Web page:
The Sun / Thursday, July 5, 2018 www.sunnewspapers.net Page 9 | Arcadian | OBITUARIESHorace Alfred KingHorace Alfred King, 83, passed away at his home on June 27, 2018, surrounded by family. He was born on May 6, 1935, in Coffee County, Alabama, to his late parents, Roscoe and Elsie King. Mr. King is survived by his loving wife and best friend of 60 years, Harriet, as well as sons Bill (Sharon) King, Robert (Kay) King, Chuck (Donna) Christ; daughters Dianne (Brian) Fenske and Libby (Kevin) Howard; nine grandchildren, eight great-grandchildren and many nieces, nephews and friends. He was preceded in death by his parents, two brothers and three sisters. Horace loved to hunt and Â“sh, but his favorite pastime was being with his family and friends, making memories. Services were at Union Baptist Church, Ona, Fla. In lieu of Â”owers, please make donations to the Lily Cemetery Association, Ona, Fla., or Reality Ranch, Zolfo Springs, Fla. Online condolences can be made at pongerkaysgrady.com. Ponger-Kays-Grady Funeral Home was entrusted with the arrangements.Mary P. JenningsMary P. Jennings, a longtime resident of Archer, Florida, passed away peacefully and surrounded by family on June 25, 2018, at Shands Hospital in Gainesville. Born in 1953 in Nashville, Tenn., to Patricia and Horace Pursell (Arcadia), Ms. Jennings was a retired legal assistant and bookkeeper who truly lived life to the fullest through simple pleasures. She loved spending time with her grandchildren and family, gardening, Â“shing, being outdoors and cake decorating. She always had a positive outlook on life and a smile that brightened any room. MaryÂs courage and strength were astounding, and she was an inspiration to all who knew and loved her. Mary is survived by her loving husband, Foster; her three children, Heidi Hill, TJ Hill and Heather Hill; her two stepchildren, Josh Jennings and Brandi Sapp; eight grandchildren who were her pride and joy: Taylor, Lilly, Thomas IV, Rowan, James, Madison, JJ and Hudson; her five brothers and sisters, Terry Simmons, Joseph Pursell, Greg Pursell, Jenny Lunsford and William Pursell; and many nieces and nephews. Family, friends and others whose lives Mary touched are invited to the Archer Church of the Nazarene for the memorial service at 1 p.m. July 7. Shirley Y. WierichsShirley Y. Wierichs, 82, passed away at Tidewell Hospice in Arcadia, Florida, on June 29, 2018, surrounded by her family. Shirley was born on Dec. 27, 1935, in Arcadia. She worked for many years as a receptionist in the medical Â“eld. She enjoyed cooking shows and spending time with her loving family. Ms. Wierichs is survived by one son; Rick (Rhonda) Wierichs of Myakka City, Fla.; two daughters, Lori Eskew of Sarasota, Fla., and Missie (Dave) Chupp of Myakka City, Fla. She is survived by nine grandchildren; Kristi (Bubba) Browning of Sarasota, Fla.; Cory (Danielle) Eskew of Orlando, Fla.; Kyle Chupp of Myakka City, Fla.; Casey (Tayler) Eskew of Sarasota, Fla.; Leah (Shane) Knight of Houston, Texas; Kurt (Laney) Chupp of Myakka City, Fla.; Justin (Diane) Eskew of Bradenton, Fla.; Lacee Wierichs of Myakka City, Fla., and Colton Chupp of Myakka City, Fla. She is also survived by Â“ve great-grandchildren. She is preceded in death by her husband, James R. Wierichs, and her parents, Robert L. and Myrtle Summerall. A visitation will be held 6-8 p.m. July 8 at Ponger-Kays-Grady Funeral Home, 50 North Hillsborough Ave., Arcadia, where a funeral service will be held at 10 a.m. July 9. Interment to follow at Oakridge Cemetery, Arcadia, Fla. Online condolences may be made at pongerkaysgrady.com. Ponger-KaysGrady Funeral Home is entrusted with arrangements.Jack BeckelhimerJack Beckelhimer, 92, of Arcadia, Florida, died on June 7, 2018. Mr. Beckelhimer was born June 23, 1925, in Higginsport, Ohio. A celebration of life will be held after cremation in Florida at Peach River. King SolomonÂs call for moral and spiritual integrity by citizens for the beneÂ“t of their nation may seem out of date, but his principle of practicing patriotism by doing right needs to be stressed and heeded: ÂRighteousness exalts a nation, but sin is a reproach to any people.ÂŽ (Proverbs 14:34) The history of both the United States and Canada prove the importance of spiritual awakenings to turn the tide of moral and spiritual decay and usher in good times. In 1727, 24-year-old Jonathan Edwards, a recent graduate of Yale, was called to assist his grandfather, the pastor of the Congregational Church of Northampton, Massachusetts. Two years after his move to Northampton, his grandfather died and young Edwards became the pastor of one of the largest, wealthiest and most cultured churches in New England. It isnÂt likely this congregation expected their young pastor to be the key personality in what historians call AmericaÂs Â“rst Great Awakening, but that is exactly what happened. Jonathan Edwards and others prayed earnestly for a great moral and spiritual change in their communityÂ„and in 1735 their prayers were answered. Edwards wrote that scarcely a person in the town, old or young, was left unchanged. This awakening spread from town to town and from county to county. By 1740 the moral tone of New England was lifted and an estimated 50,000 people had been added to the churches. In his book, ÂThe Narrative,ÂŽ James A. Stewart made a signiÂ“cant observation about this great spiritual awakening, writing that it was not the outcome of a highly organized effort, but the answer to the prayers of a faithful pastor and his church. The next and perhaps the greatest spiritual awakening affecting the United States and Canada took place in 1858. There were three important ingredients in its development: the Dutch Reformed Church appointed Jeremiah Lanphier, a businessman, to do missionary work in Lower Manhattan; a physician, Dr. Walter Palmer and his wife, Phoebe, began holding evangelistic meetings in Hamilton, Ontario, and a ship loaded with gold being brought to New York from California went down in a storm, causing the closing of many banks and a Â“nancial panic. Jeremiah Lanphier often became weary in his work among discouraged people, but found he could draw strength to go on through prayer. Thinking others might be helped through prayer during those difÂ“cult times, he invited others to join him and soon thousands were meeting to pray. In his book, ÂThe Fervent Prayer,ÂŽ J. Edwin Orr wrote: ÂIt is impossible not to connect the three events. From tiny springs of prayer in New York and preaching in Hamilton came a Â”ood soon to envelop the world.ÂŽ During these tough times SolomonÂs call should apply to us all. The way we live affects our country, so why not choose right and reject wrong? ItÂs another way to practice patriotism. More importantly, itÂs the right thing to do! Roger Campbell was an author, a broadcaster and columnist who was a pastor for 22 years. A new book containing over one hundred of his best columns, ÂEverywhere You Go ThereÂs a Zacchaeus Up a Tree,ÂŽ is now available at your local or online bookseller. Contact us at email@example.com.Practicing patriotism, ÂitÂs the right thing to do!Â Roger Campbell Ministries Most journalists, however, never imagine that a person would become so upset they would pick up a gun, storm into a newsroom and open Â“re. It is a danger journalists live with every dayÂ„the background reality of a daily news reporter. Not front and center, as it is with foreign correspondents who put their lives in jeopardy in places such as Afghanistan, Iraq, Syria and Africa. But the possibility is always present. On that Thursday the danger hit home. In a newsroom in Annapolis, Maryland. So today we mourn our colleagues. Even though we did not know all of them personally, we thank them for the good work they did. And we laud their co-workers who labored through their anguish to publish a paper Friday morning. Because itÂs what we do.OUR VIEWFROM PAGE 4 comes in the house, be it beast or bug) and turn the TV up a bit. So itÂs twice a year that this happens, including New YearÂs Eve, and Willy kicks back and watches whatever we have recorded on the DVR with us. Those of you who have inside pets may think me cruel, but thatÂs just how I was raised. HeÂs supposed to be outside, guarding the yard, while IÂm inside, guarding the house. OlÂ Slick Willy is pretty smart, and if I let him reside inside, itÂd be no time before heÂd have my DVR Â“lled with Animal Planet shows and would likely have his own Facebook page up and running. Getting back to the celebration of the Fourth, I have a sneaky suspicion that some of what I hear isnÂt actually Â“reworks, but Â“rearms. Some of it sure sounds like shotguns, riÂ”es, and pistols to me, so I stay inside, lest a stray bullet Â“nds its way to wherever I happen to be. ItÂll go on and on, and once in awhile it gets quiet. I Â“gure itÂs either a ceaseÂ“re for a bathroom break, or somebodyÂs making an ammo run to Walmart. Growing up, nobody I knew had a lot of money to spend on Â“reworks, so it was just the Â“recrackers and sparklers that I mentioned, plus bottlerockets. Once in awhile somebody had a Roman candle, and looking back, I now wonder why more property wasnÂt burned by those or somebody wasnÂt accidentally set on Â“re. A few had those super-sized Â“recrackers called M-80s that somehow found their way into mailboxes and toilets, and occasionally were used to Â“sh with. At least thatÂs what I heard was done with some of them, of course. There was always talk by this one or that one back then that they knew so-and-so who worked for the railroad who could get us some dynamite sticks. They say the Good Lord looks out for fools, and I believe He was looking out for us, as we never did pursue that adventure. Had we done that, IÂm sure some of us might not have lived this long, but the survivors sure wouldÂve had some wild stories to tell! About the craziest experience I was involved with concerning Â“reworks was riding around with some friends whose names IÂll keep to myself. And it was decided that we would stop in front of somebodyÂs property and throw lit Â“recrackers out the window to surprise them. Surprises are all well and good ... if they go as planned, but I can assure you that nobody ever got a bigger surprise than we did when it was discovered that the window was rolled up, after the fuse was lit. We not only freaked, we shrieked like a carload of BeeGees. Two words summed up that little adventure: loud and scary. Wait, make that threeÂ„stupid! And that pretty much ended my aspirations of becoming a demolitions expert, if I ever even had any to begin with. I hope your Fourth was fun and memorable, and that weÂll have a ceaseÂ“re by the weekend.GRITS & PIECESFROM PAGE 4 PETSAREGOODFORYOURMENTALANDPHYSICALWELLBEING.Find that special companion in the Classifieds today!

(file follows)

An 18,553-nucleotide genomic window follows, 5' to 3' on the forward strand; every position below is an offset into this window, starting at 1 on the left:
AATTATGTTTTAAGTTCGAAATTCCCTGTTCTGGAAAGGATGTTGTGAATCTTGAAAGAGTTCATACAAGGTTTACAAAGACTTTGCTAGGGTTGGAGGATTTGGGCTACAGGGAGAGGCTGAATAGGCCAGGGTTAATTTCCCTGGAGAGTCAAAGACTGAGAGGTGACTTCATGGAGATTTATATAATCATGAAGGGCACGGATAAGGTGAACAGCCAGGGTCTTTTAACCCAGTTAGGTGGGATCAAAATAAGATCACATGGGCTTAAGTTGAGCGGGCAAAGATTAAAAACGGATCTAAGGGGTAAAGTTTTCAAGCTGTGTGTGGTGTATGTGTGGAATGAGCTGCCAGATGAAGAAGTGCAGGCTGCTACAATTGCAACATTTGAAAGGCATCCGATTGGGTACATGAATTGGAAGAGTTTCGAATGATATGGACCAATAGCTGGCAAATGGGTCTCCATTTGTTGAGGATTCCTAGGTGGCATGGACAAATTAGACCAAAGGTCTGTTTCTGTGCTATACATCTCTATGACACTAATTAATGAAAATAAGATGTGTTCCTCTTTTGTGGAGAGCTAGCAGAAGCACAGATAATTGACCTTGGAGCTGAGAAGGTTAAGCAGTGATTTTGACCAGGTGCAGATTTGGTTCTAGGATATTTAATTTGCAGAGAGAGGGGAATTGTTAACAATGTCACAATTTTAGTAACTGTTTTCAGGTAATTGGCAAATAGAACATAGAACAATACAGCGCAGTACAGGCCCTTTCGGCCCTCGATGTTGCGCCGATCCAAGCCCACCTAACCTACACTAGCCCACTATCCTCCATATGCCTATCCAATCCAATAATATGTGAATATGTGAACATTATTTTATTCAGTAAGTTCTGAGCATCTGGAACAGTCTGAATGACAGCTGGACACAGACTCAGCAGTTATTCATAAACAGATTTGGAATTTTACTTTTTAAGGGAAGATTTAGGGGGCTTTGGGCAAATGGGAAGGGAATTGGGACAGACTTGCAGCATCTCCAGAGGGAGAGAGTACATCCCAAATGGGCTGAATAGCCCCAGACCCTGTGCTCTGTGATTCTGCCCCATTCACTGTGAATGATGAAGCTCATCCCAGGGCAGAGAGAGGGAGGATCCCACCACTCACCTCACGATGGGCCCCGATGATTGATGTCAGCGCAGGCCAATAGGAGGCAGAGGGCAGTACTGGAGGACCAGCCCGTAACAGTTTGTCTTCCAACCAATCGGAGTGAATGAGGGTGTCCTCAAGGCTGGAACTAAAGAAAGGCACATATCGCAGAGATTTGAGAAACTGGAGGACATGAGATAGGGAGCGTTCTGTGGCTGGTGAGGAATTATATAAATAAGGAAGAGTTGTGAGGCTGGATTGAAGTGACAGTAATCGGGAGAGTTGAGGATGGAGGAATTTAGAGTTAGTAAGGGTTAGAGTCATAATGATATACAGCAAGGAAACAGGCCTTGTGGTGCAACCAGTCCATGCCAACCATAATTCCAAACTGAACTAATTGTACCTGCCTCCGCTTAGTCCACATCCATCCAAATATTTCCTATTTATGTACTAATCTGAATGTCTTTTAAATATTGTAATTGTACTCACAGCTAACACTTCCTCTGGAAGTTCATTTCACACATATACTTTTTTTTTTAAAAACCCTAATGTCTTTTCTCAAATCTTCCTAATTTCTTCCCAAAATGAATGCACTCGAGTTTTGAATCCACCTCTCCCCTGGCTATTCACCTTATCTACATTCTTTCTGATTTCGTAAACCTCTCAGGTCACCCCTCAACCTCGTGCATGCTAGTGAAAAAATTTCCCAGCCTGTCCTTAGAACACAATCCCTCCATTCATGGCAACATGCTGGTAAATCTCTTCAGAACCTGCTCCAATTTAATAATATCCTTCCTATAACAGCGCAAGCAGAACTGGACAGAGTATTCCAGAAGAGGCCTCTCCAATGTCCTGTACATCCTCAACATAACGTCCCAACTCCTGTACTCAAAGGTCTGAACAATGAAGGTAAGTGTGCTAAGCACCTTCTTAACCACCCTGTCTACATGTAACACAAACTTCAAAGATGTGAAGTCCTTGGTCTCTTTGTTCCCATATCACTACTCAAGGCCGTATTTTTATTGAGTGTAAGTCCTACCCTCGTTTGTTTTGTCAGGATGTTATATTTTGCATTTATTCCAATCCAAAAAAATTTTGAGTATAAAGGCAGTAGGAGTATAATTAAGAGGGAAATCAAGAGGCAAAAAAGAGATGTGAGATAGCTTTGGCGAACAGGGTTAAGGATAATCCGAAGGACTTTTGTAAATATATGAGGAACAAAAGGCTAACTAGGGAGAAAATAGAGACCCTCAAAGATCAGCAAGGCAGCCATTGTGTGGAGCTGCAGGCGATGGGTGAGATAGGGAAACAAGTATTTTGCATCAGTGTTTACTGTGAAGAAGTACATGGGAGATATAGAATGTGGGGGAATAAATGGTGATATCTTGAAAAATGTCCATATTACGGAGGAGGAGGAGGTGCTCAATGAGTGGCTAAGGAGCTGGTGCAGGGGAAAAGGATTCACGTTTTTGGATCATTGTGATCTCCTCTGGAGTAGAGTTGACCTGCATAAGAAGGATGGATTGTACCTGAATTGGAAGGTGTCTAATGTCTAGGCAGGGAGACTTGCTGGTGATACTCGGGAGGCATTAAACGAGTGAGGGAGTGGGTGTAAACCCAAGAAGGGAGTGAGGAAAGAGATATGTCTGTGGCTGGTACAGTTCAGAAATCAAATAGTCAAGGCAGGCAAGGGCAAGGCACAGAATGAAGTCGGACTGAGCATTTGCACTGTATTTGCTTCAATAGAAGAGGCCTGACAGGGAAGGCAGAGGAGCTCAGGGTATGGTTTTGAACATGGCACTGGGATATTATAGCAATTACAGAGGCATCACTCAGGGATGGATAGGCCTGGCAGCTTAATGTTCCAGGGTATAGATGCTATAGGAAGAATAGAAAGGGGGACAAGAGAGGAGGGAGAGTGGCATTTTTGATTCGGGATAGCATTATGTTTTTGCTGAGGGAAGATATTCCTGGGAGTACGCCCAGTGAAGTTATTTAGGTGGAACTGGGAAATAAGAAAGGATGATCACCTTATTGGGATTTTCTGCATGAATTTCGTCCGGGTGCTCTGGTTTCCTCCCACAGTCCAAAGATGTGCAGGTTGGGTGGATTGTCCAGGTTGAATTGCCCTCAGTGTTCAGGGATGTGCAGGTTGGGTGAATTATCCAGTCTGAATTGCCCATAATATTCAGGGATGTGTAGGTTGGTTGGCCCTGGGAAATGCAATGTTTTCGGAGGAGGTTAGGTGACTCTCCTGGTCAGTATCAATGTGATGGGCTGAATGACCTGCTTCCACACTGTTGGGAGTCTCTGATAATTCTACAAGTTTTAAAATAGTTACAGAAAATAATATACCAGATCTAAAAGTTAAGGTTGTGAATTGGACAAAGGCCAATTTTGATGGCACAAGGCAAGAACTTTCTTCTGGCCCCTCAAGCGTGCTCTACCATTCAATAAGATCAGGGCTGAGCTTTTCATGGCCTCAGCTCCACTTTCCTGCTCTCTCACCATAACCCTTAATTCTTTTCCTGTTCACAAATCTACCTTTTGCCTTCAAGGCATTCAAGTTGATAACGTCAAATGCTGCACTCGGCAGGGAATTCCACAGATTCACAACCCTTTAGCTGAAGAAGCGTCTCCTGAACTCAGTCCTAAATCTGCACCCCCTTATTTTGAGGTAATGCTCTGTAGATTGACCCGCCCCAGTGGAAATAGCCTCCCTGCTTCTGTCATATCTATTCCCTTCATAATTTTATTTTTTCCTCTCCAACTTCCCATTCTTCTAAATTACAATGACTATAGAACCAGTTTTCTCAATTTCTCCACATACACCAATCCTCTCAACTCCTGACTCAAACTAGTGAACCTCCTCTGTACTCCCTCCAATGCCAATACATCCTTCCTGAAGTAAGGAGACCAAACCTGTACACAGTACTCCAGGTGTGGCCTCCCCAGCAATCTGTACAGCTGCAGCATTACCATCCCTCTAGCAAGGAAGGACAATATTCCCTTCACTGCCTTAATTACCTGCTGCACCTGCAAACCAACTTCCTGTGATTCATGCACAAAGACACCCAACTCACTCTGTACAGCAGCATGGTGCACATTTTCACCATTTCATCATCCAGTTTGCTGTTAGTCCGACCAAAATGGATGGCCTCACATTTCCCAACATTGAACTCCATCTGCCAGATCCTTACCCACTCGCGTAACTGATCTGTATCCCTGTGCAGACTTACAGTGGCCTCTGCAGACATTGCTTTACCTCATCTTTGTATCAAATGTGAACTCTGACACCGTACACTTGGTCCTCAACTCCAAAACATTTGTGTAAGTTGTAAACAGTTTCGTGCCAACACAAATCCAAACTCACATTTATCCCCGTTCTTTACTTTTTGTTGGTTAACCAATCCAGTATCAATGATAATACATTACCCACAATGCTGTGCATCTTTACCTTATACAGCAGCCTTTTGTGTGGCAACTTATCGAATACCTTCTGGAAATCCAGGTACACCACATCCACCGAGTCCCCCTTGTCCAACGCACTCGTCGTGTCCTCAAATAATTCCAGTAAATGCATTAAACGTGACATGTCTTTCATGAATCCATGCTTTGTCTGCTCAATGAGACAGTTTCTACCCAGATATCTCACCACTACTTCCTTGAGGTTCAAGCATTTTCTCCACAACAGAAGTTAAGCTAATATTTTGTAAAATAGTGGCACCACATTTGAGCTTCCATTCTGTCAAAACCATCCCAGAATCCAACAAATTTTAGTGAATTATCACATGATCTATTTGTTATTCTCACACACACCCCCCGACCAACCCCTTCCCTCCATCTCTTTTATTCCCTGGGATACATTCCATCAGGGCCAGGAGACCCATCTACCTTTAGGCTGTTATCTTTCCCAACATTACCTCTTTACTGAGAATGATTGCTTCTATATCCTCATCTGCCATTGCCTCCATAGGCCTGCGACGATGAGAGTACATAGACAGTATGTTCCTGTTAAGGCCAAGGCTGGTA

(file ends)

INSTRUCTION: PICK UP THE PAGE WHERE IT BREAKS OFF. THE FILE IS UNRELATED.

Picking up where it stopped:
Arcadian | Page 10 www.sunnewspapers.net The Sun / Thursday, July 5, 2018 This column will present the answers to historical research questions posed to the DeSoto County Historical Society. If you have a question, please contact Carol Mahler. 863-445-0789, firstname.lastname@example.org. The homeowner at 325 W. Oak St. wondered about its history The Sanborn Fire Insurance Co. drew maps of cities showing structures with notes identifying use and construction. These details helped agents Â“gure the cost to insure the buildings. The maps completed in 1923 show the house on lots 1 and 2 of R. E. WhiddenÂs Subdivision of Block 43 ÂBÂŽ of the town of ArcadiaÂs Âoriginal survey.ÂŽ On July 3, 1920, Dr. D. L. McSwain (1870-1933) and his wife Eugenia E. Henry McSwain (1874-1938) sold for $1 lots 1, 2, and 3 in R. E. WhiddenÂs Resubdivision of Block 43 ÂBÂŽ to W. F. Britt. The deed was Â“led on Jan. 3, 1921, Deed Book 170, p. 100. Born in Knoxville, Georgia, contractor William Franklin Britt (1852-1940) moved to Florida around 1890. He lived in Bartow and Nocatee before taking up residence in Arcadia, where he served on the city council 1933-1935. In 1914, he had purchased the land to the south along Manatee AvenueÂ„ lots 11, 12, 13, and 14. On Feb. 25, 1916, he sold to his wife Ella Lee Britt (1872-1948) for Âthe sum of $1.00 and love affection to him in hand paidÂŽ lots 13 and 14, plus Âall personal property of every nature and kind whatsoever in the building located on said lots described above.ÂŽ This deed was not Â“led until Dec. 7, about two weeks after her death in 1948. Subsequently, the spacious Britt home at 17 S. Manatee was divided into four apartments. On June 1, 1925, the Britts sold lots 1 and 2Â„and the home that William probably built on itÂ„to Geraldine Hill Pelot for Â$1.00 and other valuable consideration;ÂŽ however, they reserved the south 33 feet of lots 1, 2, and 3 for themselves, according to the deed recorded June 11, 1925, in Deed Book 163, p. 616. John William Pelot (1886-1953) and his wife Geraldine Hill Pelot (1889-1985) are listed in the 1926 Arcadia city directory as living at 325 W. Oak St. John was the son of Carrie Lanzetta Williams Pelot (1857-1934) of Marion County and William Abram Pelot (1853-1920) of Lake City. Married in 1883, they moved to an orange grove in Owens in 1906, as reported in his obituary published in the April 9, 1920, DeSoto County News. The Aug. 24, 1914, Arcadia Daily News reported that W. A. Pelot, the general manager of the Owens Packing Co., had traveled to Tampa to purchase new machinery for the business. William Pelot was the brother of Dr. John Crews Pelot (1831-1917) of Manatee County, who served as an assistant surgeon for the Confederate States of America Florida Cavalry. Their father, Col. John Cooper Pelot (18091879), Âpresided over the body which decided in favor of Florida seceding from the Union,ÂŽ as reported in the April 16, 1920, DeSoto County News. JohnÂs wife Sarah Ann Crews (18101853) died the same year that William was born. John William Pelot was born in Ocala and graduated from the University of Florida. He Â“rst worked with S. A. Rawls, a naval stores operator. ÂAfter experience in the brokerage business in Jacksonville, [John] came to Arcadia to visit his father [in 1913], saw the possibilities of the section, and engaged in the real estate business,ÂŽ as reported in the April 16, 1920, DeSoto County News. John and Geraldine Hill married in 1914. According to the July 2, 1914, DeSoto County News, they Âwill begin housekeeping in a few days in one of Mrs. RoyalÂs cottagesÂŽ where their daughters Joy Hill (1915-2009) and Iris (1919-2001) may have been born. JohnÂs sister Evelyn Pelot, a teacher, was married to William C. Cooper, a construction engineer and native of New York, according to his obituary published in the Arcadia Daily News on May 3, 1915. ÂHis ability is attested by the existence of the new ice and electric plant of this city, which construction Mr. Cooper superintended. He also was connected with the construction of the large phosphate plants in Florida.ÂŽ He is buried in Oak Ridge Cemetery. John and EvelynÂs sisterÂ„ÂŽMiss Dora [May] Pelot of OwensÂŽ (1893-1986)Â„ visited relatives in Ocala, Jacksonville, and St. Augustine, according to the June 25, 1915, Enterprise newspaper. She married Glenn Robert Ebersole (1895-1956), editor of the Arcadian. Two other sistersÂ„Sallie E., age 26, who taught in a public school, and Carrie, age 19Â„also lived in Owens with their parents, as listed in the 1910 U.S. Census. The Sept. 3, 1920, DeSoto County News reported that ÂMarion E. Pelot Has Announced for [City] Clerk.ÂŽ JohnÂs brother Marion (1888-1943) worked with him in the Âreal estate businessÂŽ after serving as a second lieutenant in the aviation corps during World War I. To join the U.S. Army, he had resigned his position at the Commissioner of AgricultureÂs ofÂ“ce in Tallahassee, where he had Âreceived a compliment from the legislatureÂŽ for his work on the 14th biennial report that saved the state Âseveral thousands of dollars.ÂŽ In the 1920 U.S. Census and the 1921 Arcadia city directory, the John W. Pelot family rented the home at 703 E. Oak St., probably where their daughter Jeanne Marie (1921-2004) was born. In the 1930 U.S. Census, the family lived in their home at 325 W. Oak St. The next year, they moved to Miami, where Joy Hill Pelot graduated in 1932 from high school, according to her daughter, Robin Sellers, a professor retired from Florida State University. She remembered that her grandmother Geraldine played the organ at Trinity United Methodist Church.DeSoto County history mystery: 325 W. Oak St.By CAROL MAHLERARCADIAN HISTORICAL CORRESPONDENT Next week: who owned 325 W. Oak St. after the Pelots? ARCADIAN PHOTOS COURTESY OF THE DESOTO COUNTY HISTORICAL SOCIETYPelot home on West Oak in Arcadia as it appears today. Dr. John Crews Pelot (1831-1917) CITY OF ARCADIA, FLORIDA NOTICE OF PUBLIC HEARINGCITY COUNCIL MEETING TUESDAY, JULY 17, 2018, 6:00 PM NOTICE IS HEREBY GIVEN THAT THE CITY OF ARCADIA, FLORIDA, CITY COUNCIL WILL HOLD PUBLIC HEARINGS ON TUESDAY, JULY 17, 2018, AT 6:00 PM IN THE MARGARET WAY BUILDING IN THE ARCADIA CITY COUNCIL CHAMBERS, 23 NORTH POLK AVENUE, ARCADIA, FLORIDA TO CONSIDER THE FOLLOWING: ORDINANCE 1043 AN ORDINANCE OF THE CITY OF ARCADIA, FLORIDA; ADOPTING THE 2018 EDITION OF THE INTERNATIONAL PROPERTY MAINTENANCE CODE RELATING TO UNSAFE BUILDINGS AND MINIMUM HOUSING REGULATIONS; PROVIDING FOR TITLE AND CITATION; PROVIDING FOR ADOPTION; PROVIDING SPECIFIC REVISIONS TO THE INTERNATIONAL PROPERTY MAINTENANCE CODE; PROVIDING FOR CONFLICTS, SEVERABILITY, CODIFICATION, SCRIVENERÂS ERRORS, INCLUSION IN CODE, AND AN EFFECTIVE DATE ANY INTERESTED PERSONS WHO FEEL THEY ARE AFFECTED BY THESE CHANGES ARE ENCOURAGED TO ATTEND THE PUBLIC HEARINGS AND BE HEARD. ANY PERSON(S) WISHING TO VIEW RELEVANT INFORMATION IN ADVANCE OF THE PUBLIC HEARINGS MAY VIEW SAID DOCUMENTS AT THE CITY OF ARCADIA ADMINISTRATION OFFICE AT 23 NORTH POLK AVENUE, ARCADIA, FLORIDA BETWEEN THE HOURS OF 8 AM AND 5 PM, MONDAY THROUGH FRIDAY. ANYONE WISHING TO APPEAL ANY DECISIONS MADE AT THESE HEARINGS WILL NEED A RECORD OF PROCEEDINGS, AND FOR SUCH PURPOSE THEY MAY NEED TO ENSURE THAT A VERBATIM RECORD OF THE PROCEEDING IS MADE, WHICH RECORD INCLUDES THE TESTIMONY AND EVIDENCE UPON WHICH THE APPEAL IS MADE. ANY PERSON WITH DISABILITIES REQUIRING ACCOMMODATIONS IN ORDER TO PARTICIPATE SHOULD CONTACT THE CITY CLERK PRIOR TO THE MEETING AT 863-494-4114. adno=720334